What We Learned: I think this weekend went a long way in confirming the company line each coach has been pumping since August: The Conference is improved. Few if any have gone so far as to say the Pac is “good” but they can get behind “improved” which is basically saying that none of these teams historically suck again. A fact I think we are starting to see. Utah played two very tough games in Arizona and Jason Washburn and Jordan Loveridge appear to be the real deal. Arizona State took a couple shots from Colorado and, by games end, had flipped the defensive script on the Buffs and won the ball game. I have no resounding commentary on the Apple Cup rivalry other than it played out like a good rivalry game should and that those two (UW and WSU) aren’t going to be doing too much this season by way of getting the Pac considered “good.” But, on the whole, this is an improved conference.

Start of the Week YouTuber: All right, I’ll confess the following: 1) By posting a video surrounding the monitor mishap, I’m being a hypocrite and propagating an uncontrollable event from the past. But this video is great. 2) This is video is hosted by Vimeo and not YouTube. So sue me.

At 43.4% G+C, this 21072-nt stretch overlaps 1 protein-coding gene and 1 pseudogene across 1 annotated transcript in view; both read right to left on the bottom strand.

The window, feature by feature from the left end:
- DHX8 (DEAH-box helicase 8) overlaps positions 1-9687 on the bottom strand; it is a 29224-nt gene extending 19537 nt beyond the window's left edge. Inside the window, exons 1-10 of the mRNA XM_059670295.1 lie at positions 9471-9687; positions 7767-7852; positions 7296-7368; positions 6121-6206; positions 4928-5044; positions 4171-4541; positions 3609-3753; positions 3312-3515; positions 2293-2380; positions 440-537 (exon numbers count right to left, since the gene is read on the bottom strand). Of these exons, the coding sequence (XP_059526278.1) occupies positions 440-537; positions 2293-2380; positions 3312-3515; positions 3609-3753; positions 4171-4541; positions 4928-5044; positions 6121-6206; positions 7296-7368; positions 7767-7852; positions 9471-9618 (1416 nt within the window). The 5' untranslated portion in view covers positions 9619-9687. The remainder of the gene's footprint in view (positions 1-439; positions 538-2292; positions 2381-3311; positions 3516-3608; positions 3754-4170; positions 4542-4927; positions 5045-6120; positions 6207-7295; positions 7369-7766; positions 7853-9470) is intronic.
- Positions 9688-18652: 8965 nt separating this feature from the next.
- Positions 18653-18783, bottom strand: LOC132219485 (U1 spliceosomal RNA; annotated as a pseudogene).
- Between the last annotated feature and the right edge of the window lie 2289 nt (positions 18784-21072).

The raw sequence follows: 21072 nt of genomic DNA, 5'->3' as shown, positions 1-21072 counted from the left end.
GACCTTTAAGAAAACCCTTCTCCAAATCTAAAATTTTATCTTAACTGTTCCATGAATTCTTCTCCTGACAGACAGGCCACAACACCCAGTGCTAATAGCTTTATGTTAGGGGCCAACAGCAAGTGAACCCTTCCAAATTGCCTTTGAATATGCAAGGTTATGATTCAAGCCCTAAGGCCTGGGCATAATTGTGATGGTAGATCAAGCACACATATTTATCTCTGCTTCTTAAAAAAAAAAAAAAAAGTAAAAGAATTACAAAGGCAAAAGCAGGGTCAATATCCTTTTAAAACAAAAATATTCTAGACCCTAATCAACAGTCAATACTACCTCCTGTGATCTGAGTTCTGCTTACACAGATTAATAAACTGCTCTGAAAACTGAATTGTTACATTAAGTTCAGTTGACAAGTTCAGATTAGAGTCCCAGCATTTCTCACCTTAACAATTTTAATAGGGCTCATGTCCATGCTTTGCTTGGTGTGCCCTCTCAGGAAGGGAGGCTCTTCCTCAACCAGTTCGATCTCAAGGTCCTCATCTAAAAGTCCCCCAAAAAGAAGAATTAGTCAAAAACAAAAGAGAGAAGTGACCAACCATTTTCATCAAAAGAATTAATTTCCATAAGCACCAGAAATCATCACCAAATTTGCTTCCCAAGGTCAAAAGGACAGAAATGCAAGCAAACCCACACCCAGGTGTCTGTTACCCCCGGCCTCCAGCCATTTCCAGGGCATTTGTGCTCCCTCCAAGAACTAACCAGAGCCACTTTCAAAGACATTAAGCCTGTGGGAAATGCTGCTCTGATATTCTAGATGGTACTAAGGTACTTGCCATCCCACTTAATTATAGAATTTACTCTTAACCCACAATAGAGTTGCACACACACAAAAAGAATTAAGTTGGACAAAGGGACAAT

Arizona Colorado from DJ K3G on Vimeo.

 

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BB: The Monitor Mishap in McKale

Someone this morning asked me if I was in “Wildcat heaven.”

Without hesitation, not a second of doubt because I have no idea how to process what transpired on the court in McKale, I replied, “No.” That was a game in which Arizona didn’t hold a lead for 41-minutes. That’s not OK. It was a game gifted to the Wildcats by three men looking at something it appeared no one else saw.

That was one of the more interesting basketball games I’ve witnessed in some time as it was equal parts defensive beauty, offensive ineptitude, and raw drama of sport. In short: a clusterbang. The Monitor Mishap in McKale.

So as I mull more and more on this game I find less and less to take away from it. I’m only certain that there’s a faction of fans in Boulder, Colorado that are really pissed off and another in Tucson, Arizona that are really relieved.

And the latter faction comes under attack for “losing” that game. To that, being an Arizona fan, I say have that game. Take it. ‘Twas ugly and frustrating and I return to the previously used clusterbang and from a procedural standpoint I see no reason to be particularly happy about it as a Wildcat beyond the fact that it’s been confirmed you’d better put that arrow squarely and deeply into Arizona’s collective achilles if you intend to beat them.

A basketball season is too short to focus on the uncontrollable. Control what you can and be good at it. Today, the Wildcats get to control their preparation for the Utah Utes.

I suggest the Buffs focus on Arizona State.

Because the stage is now set for what Colorado fans are already calling the “Valentine’s Day Massacre.” They’ve set up a countdown (I love that) and are not all too happy with Thursday’s outcome. There will be a second squaring off following this controversial outcome inducing a Coors Event Center welcoming of Sean Miller’s squad that’s ear splitting and full of vitriol and contempt.

Like any good rivalry should.